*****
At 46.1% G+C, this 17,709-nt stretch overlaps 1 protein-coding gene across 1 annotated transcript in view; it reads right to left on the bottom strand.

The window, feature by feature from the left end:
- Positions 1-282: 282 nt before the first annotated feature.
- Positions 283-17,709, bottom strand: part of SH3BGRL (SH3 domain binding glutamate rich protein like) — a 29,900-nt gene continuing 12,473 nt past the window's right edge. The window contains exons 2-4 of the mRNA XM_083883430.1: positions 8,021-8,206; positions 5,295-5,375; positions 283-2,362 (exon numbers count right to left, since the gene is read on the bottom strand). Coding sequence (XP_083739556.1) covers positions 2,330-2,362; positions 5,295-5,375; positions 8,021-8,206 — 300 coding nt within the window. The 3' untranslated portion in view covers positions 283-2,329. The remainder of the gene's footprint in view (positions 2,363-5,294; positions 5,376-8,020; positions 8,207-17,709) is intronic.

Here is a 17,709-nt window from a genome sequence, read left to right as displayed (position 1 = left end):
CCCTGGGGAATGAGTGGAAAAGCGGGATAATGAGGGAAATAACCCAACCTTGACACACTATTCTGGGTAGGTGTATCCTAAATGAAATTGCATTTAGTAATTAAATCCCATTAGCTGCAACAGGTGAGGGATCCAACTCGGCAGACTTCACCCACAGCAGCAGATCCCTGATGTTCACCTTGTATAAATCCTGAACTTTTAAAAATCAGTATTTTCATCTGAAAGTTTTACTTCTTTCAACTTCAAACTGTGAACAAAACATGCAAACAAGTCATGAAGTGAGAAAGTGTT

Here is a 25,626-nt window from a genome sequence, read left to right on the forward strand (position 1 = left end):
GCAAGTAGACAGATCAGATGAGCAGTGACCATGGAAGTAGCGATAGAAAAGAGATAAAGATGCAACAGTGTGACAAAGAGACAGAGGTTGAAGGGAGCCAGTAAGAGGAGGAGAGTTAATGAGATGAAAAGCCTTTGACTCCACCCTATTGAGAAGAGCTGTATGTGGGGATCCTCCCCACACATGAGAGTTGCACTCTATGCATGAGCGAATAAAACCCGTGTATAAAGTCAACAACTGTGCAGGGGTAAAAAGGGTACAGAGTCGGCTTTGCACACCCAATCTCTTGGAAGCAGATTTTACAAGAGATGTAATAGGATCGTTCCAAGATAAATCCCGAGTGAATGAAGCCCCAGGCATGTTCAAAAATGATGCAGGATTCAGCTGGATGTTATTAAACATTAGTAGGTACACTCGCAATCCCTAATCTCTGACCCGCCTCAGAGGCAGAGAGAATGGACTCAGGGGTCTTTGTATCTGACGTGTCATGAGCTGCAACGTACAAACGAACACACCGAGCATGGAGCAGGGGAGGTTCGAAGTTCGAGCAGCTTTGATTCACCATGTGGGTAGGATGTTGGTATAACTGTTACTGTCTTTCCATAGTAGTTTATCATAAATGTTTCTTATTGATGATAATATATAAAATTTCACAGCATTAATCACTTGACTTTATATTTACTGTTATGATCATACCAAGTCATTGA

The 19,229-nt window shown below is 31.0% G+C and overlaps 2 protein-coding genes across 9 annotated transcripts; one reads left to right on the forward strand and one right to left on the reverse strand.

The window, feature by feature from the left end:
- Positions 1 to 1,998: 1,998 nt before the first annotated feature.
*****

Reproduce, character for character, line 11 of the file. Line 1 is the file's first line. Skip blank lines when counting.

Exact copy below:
- Positions 1 to 1,998: 1,998 nt before the first annotated feature.